Sometime in March this year I was taking a Tamil aunt of mine around Mumbai. As we went around on the Carter Road in Bandra I showed her Rajesh Khanna’s bungalow, Aashirward. “My sister even named her son after him,” she told me. “Such was his craze”.
Rajesh Khanna died today after years of loneliness and a drinking habit he couldn’t overcome. Actors often enact death scenes in movies and Rajesh Khanna enacted a particularly powerful scene in Hrishikesh Mukherjee’s Anand. In this scene Anand (the character played by Khanna is dying) is dying due to the lymphosarcoma of the intestine and there is tape playing in the background which has Babumoshai (played by Amitabh Bachchan, someone who would become Bollywood’s next superstar) speaking the following lines:
Maut tu ek kavita hai ..
mujhse ek kavita ka vaadaa hai milegi mujhko…
(Death you are a poem..
a poem has made pact with me that I shall meet her .. )
Death and Khanna finally came together today on a rainy afternoon in Mumbai.
Khanna’s first movie was Chetan Anand’s Aakhri Khat, a movie which everyone has forgotten by now except for the rather soulful number “baharon mera jeevan bhi sawaron” sung by Lata Mangeshkar and set to tune by Khaiyyam.
The movie which set Khanna on his superstardom was Shakti Samanta’s Aradhana. There was no looking back after this as Khanna delivered one hit after another. Such was his craze among women that they would wait for hours to have a glimpse of him, marry his photographs and even name their sons after him (as was the case with my aunt’s sister).
As Sharmila Tagore said in interview to Indian Express, “Women came out in droves to see Kaka (Khanna). They would stand in queues outside the studios to catch a glimpse, they would marry his photographs,they would pull at his clothes. Delhi girls were crazier for him than Mumbai girls. He needed police protection when he was in public. I have never seen anything like this before and since.”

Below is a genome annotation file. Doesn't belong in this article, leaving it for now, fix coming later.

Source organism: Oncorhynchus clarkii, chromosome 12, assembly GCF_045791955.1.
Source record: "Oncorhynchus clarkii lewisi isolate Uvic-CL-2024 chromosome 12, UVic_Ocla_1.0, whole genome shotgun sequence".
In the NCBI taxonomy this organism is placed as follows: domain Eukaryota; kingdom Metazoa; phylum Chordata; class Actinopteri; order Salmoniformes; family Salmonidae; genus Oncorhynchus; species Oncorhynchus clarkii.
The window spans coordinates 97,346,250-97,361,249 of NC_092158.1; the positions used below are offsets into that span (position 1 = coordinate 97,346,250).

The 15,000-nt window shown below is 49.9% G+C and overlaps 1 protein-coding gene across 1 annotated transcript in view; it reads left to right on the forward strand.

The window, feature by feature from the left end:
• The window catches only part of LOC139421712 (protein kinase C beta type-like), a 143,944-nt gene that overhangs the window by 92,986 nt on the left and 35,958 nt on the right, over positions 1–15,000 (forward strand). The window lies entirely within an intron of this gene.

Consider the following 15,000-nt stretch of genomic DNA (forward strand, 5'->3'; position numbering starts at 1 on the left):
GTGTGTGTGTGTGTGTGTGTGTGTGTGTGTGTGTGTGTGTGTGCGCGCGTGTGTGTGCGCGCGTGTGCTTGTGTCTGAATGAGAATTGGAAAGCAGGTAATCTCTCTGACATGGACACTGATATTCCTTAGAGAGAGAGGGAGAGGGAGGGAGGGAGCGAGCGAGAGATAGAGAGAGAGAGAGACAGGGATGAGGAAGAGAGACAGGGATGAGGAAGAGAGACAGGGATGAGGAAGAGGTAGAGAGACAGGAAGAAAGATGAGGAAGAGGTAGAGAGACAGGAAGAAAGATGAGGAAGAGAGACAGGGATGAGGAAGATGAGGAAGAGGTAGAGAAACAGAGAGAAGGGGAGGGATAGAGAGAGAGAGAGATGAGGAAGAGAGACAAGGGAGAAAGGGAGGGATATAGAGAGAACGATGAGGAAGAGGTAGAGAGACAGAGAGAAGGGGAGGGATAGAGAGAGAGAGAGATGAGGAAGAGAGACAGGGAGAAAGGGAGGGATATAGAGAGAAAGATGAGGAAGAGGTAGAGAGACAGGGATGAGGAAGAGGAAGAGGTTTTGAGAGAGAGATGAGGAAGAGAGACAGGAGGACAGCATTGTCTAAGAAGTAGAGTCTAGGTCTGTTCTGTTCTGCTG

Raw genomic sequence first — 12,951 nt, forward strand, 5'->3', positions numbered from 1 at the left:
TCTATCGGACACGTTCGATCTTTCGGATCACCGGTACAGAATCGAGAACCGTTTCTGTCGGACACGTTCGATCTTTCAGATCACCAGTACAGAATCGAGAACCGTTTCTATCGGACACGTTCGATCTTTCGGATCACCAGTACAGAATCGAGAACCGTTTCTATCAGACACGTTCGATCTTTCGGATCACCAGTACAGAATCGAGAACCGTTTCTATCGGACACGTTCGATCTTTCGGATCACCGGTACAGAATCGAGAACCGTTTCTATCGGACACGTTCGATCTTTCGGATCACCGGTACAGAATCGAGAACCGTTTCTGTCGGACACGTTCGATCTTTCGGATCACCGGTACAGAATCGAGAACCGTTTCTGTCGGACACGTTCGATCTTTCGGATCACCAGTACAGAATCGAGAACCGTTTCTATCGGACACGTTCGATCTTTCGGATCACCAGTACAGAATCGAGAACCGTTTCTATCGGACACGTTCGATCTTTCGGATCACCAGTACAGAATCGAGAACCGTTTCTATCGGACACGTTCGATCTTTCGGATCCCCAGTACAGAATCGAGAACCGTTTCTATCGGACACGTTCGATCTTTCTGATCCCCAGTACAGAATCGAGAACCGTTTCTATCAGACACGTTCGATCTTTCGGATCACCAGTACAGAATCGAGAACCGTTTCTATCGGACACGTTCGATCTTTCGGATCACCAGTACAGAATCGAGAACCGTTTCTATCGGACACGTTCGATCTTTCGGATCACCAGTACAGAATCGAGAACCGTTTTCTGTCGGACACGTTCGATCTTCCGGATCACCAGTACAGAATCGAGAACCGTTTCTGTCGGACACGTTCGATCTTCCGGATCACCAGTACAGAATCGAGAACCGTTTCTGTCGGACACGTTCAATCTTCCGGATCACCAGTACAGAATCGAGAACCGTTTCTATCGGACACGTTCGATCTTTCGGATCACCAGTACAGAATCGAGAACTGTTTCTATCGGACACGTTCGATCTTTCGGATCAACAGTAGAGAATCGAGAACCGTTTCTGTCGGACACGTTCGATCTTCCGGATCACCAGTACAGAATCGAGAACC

But unlike Amitabh Bachchan who followed him or Dilip Kumar who preceeded him Khanna’s movies hardly had any great dialogue. As Avijit Ghosh writes in Bollywood’s Top 20: Superstars of Indian Cinema “Rajesh Khanna became an actor without his best lines.” The only dialogue that people probably remember till date is a line from Amar Prem: “Pushpa I hate tears”. And that after mimicry artists have used it over and over again over the years. Other than this his dialogues from Anand are well remembered till date.
The movies of Rajesh Khanna’s may not have had the best of the lines but they had brilliant music composed by Laxmikant-Pyarelal (LP) and RD Burman. This was a huge reason for his success. The music for his first big hit Aradhana was officially composed by SD Burman, but since the senior Burman was taken ill, the music was composed by his son RD Burman, though he wasn’t credited for it.
The story goes that Khanna used to clear a tune only if he remembered it a few days after the composition had first been presented to him. Also he made LP and RD Burman compete for his films, getting the best out of both in the process.
The lyric writer Anand Bakshi wrote some of his best lines for Rajesh Khanna. Even bad films like Aap ki Kasam had great songs like zindagi ke safar main guzar jaate hain jo makaam wo phir nahi aate.
His superstardom also revived the singing career of Kishore Kumar and together they formed a hit pair. Some of the most soulful numbers of Kishore Kumar from chingari to ye lal rang kab mujhe chodega to my all time favourite Kishore number jab dard nahi tha seene main tab khak mazza tha jeene main were filmed on Khanna.
Such was the Rajesh Khanna craze that he had 15 consecutive solo super-hits between 1969 to 1971, a record which the biggest superstar of Hindi cinema Amitabh Bachchan also could not break. And like most of the batting records set by Sachin Tendulkar it is likely to remain unbroken, the Khan superstars of this day and age notwithstanding.